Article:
Fleeing War, Syrians And Afghans Stream Onto Tiny Greek Island
The Greek island of Kos, near the coast of Turkey, is a popular tourist retreat, but it has also become the latest destination for huge numbers of refugees and migrants going to Europe.
Teachers Nizar and Nasser plotted their escape from the Syrian city of Damascus during coffee breaks at school. They both came from religious minorities threatened by the Islamic State. Worn down by the constant shelling they decided to try to seek asylum in Europe and quickly secure visas for their families, who hid with relatives.
A week ago, the men kissed their wives goodbye, traveled through Turkey and packed onto an inflatable raft with dozens of other people to cross roughly three miles of the Aegean Sea to reach Kos.
When they arrived, they found thousands of Syrian and Afghan refugees, along with other migrants, camped in tents pitched along the seaside promenade in the island's port town, which is also called Kos. They slept on sidewalks, in parks, outside beach bars and souvenir shops.
"I was shocked, very shocked that this was Europe," says 33-year-old Nizar. "There was no help."
More than 124,000 people have come by sea to the Greek islands this year, seven times more than during the same period last year. All the islands have been overwhelmed, but Kos, the birthplace of the ancient father of medicine, Hippocrates, has been the most unprepared.
Nizar and Nasser slept on benches outside a stadium that had been converted into a registration center. Syrians and Iraqis were all camped outside, waiting for police to give them their temporary residency papers. As they waited, three little Syrian boys bathed with bottled water, their mother scrubbing shampoo into their hair.
"Now I am so tired," Nizar says. "I've looked for a room ... I didn't find anything. Nobody help here — not police, not government here, to give food or even a brochure for the island."
Many of the migrants aren't even sure where they are, said Ali al-Jowardi, a 20-year-old electrical engineering student from eastern Iraq. He and his younger brother arrived a week ago on a boat packed with 140 people. They're now sleeping on garbage bags laid out on a patch of grass near the stadium.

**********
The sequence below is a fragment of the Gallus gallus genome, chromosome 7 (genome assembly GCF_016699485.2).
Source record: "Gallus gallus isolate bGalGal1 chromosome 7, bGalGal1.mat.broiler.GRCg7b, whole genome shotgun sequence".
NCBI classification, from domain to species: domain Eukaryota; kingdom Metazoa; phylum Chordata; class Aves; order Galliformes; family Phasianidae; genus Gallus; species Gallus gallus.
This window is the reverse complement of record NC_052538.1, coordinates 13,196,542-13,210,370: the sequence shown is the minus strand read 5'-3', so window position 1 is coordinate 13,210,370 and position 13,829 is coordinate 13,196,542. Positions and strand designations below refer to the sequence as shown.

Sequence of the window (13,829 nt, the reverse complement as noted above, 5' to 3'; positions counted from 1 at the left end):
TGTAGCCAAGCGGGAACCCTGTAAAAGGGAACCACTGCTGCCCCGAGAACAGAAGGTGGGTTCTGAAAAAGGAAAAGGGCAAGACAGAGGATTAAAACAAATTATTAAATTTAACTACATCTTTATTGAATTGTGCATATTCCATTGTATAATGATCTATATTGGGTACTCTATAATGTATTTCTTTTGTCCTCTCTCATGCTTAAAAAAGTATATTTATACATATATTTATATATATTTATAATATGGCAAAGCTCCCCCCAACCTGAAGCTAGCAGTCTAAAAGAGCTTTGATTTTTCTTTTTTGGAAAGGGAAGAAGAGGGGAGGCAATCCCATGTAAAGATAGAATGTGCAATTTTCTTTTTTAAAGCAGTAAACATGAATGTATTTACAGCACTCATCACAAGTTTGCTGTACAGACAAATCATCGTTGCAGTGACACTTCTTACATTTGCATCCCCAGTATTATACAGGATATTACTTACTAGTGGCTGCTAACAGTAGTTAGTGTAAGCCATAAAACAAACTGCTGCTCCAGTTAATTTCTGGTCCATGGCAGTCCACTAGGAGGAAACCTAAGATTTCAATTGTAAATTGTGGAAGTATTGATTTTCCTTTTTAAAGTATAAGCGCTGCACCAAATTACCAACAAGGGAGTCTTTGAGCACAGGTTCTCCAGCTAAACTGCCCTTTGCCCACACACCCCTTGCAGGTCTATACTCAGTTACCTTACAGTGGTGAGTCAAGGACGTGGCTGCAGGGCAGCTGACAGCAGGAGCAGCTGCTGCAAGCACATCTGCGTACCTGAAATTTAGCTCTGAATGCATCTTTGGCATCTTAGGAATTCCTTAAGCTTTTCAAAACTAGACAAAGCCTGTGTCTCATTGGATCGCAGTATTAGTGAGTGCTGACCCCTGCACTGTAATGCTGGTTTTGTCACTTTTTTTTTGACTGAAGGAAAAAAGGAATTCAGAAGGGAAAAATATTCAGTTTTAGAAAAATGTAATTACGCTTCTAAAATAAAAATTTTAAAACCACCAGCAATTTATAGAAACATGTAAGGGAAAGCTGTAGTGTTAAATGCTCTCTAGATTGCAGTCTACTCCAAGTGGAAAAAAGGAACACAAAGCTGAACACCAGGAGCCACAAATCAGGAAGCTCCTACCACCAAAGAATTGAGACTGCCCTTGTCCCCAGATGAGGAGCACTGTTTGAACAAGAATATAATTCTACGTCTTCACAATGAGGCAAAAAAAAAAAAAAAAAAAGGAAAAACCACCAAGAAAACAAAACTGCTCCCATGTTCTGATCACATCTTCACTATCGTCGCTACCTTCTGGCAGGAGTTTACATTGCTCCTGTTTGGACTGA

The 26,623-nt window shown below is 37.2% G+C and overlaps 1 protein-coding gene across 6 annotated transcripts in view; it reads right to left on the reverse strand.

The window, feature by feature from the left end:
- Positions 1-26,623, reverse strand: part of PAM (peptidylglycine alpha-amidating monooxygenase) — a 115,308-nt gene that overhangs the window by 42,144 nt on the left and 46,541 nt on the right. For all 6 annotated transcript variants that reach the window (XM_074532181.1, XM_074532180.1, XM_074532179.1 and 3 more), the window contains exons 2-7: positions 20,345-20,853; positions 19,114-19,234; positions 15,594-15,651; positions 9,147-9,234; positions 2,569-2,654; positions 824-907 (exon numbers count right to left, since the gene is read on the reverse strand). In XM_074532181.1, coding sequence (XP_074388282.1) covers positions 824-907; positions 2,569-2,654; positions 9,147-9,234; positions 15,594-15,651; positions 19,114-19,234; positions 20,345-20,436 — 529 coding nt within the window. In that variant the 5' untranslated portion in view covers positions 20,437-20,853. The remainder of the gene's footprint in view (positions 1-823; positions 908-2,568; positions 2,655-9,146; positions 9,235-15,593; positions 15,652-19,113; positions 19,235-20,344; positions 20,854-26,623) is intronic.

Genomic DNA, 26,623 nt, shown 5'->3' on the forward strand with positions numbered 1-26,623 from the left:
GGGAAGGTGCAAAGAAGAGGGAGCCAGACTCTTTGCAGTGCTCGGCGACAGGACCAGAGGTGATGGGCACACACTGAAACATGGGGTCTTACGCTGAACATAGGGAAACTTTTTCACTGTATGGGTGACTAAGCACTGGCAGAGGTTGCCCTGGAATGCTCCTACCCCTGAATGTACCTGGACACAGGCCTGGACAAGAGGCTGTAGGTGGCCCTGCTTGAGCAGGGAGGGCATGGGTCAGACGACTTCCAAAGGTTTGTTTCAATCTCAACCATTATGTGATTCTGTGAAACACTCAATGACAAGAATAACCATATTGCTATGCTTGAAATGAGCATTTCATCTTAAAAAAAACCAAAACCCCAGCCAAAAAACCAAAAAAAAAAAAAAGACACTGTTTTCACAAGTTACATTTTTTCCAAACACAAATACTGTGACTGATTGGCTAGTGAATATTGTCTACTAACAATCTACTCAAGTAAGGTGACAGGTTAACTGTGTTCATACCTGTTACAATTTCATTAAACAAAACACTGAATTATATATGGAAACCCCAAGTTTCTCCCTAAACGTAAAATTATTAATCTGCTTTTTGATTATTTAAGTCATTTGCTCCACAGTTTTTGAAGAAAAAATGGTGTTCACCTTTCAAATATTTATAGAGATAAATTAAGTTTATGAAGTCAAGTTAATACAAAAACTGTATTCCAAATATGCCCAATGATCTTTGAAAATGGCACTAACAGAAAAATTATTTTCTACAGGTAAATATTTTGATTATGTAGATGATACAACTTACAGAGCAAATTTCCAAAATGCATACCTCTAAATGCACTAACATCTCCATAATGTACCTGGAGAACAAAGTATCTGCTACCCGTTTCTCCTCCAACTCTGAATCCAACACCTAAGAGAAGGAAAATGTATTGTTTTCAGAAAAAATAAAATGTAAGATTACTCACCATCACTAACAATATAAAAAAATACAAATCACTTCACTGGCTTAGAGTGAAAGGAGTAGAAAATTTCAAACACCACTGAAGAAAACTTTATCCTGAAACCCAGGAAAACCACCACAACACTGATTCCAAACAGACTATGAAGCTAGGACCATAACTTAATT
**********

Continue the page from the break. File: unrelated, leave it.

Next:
On Tuesday, police herded about a thousand migrants, including Jowardi and his brother, into the stadium — and locked the door.
"It was like a jail," Jowardi says. "No food, no drink, no toilets. So it was a horrible — not just bad — horrible situation."
He pointed to a young man with curly hair and a bandaged foot, sleeping under a tree.
"When we were in the stadium, we jumped [over] the wall to get food and drink," he says, "and one of my friends, he injured his foot and head."
The police are overwhelmed and have struggled to calm restless people waiting for papers. The police sprayed one group with fire extinguishers; one officer was seen slapping migrants while brandishing a knife. The island's mayor, Giorgos Kiritsis, who has said the sight of so many homeless migrants is scaring away tourists, spent months bickering with the national government over who was responsible. Local volunteers providing meals ran out of money.
Aid workers are trying to help. A team from Doctors Without Borders has been using a beat-up old building far out of town called the Captain Elias hotel. It used to be a hotel, but it went bust years ago and has been repossessed by a bank.
In May, the Captain Elias was already overcrowded. People were camped outside under dead palm trees. Inside, more people slept side by side on dirty blankets and on mattresses salvaged from the trash. There was no electricity, no water and no working toilets.
"The first thing we had to fix was water and sanitation," says Constance Theisen of Doctors Without Borders. "There's still a ways to go. We want to increase the number of toilets and showers, and we want to build a kitchen for the people to cook."
The building can hold a maximum of 100 people; Theisen says there are now more than 500 people. Those not staying inside live in huts made from salvaged wood and the leaves of dead palm trees.
Nearly everyone here is Afghan or Pakistani. They won't be at the front of the line for temporary residency papers. Syrians, they say, seem to get preferential treatment.
"Waiting time for the people here is still 20 days on the island for sure," Theisen says. She says that causes resentment.
A young Afghan man who gave his name as Karim said Afghanistan is a war zone, too. "Why should one war be more important than another?"
The European Union says it will pay for the relocation of about 32,000 Syrians and Eritreans into northern European countries, some of which have resisted.
Dimitris Avramopoulos, a longtime Greek politician who's now the European Union's commissioner for migration, said in Brussels on Friday that almost 50,000 migrants arrived in Greece in July, compared to less than 6,000 last July. He says he's working with the Greek government to deal with this crisis as soon as possible.
"We know the situation is not easy," he says. "We know the great pressure on the country and the difficulties faced in addressing it."
The European Commission has already approved about $500 million in aid and is considering offering even more money.
The Greek government also sent a giant passenger ferry with sleeping room for a couple of thousand people to serve as a registration center and shelter. It arrived on Friday and is being prepared.
In the meantime, those refugees and migrants who have received their temporary residency papers head to Athens. For Nizar and Nasser, the schoolteachers who traveled from Damascus together, it's just one stop on a long journey that they hope will end in Stockholm, where Nasser's son lives.
"But I won't forget Kos, and I mean that in a bad way," Nizar says. "I wished it had been better here."
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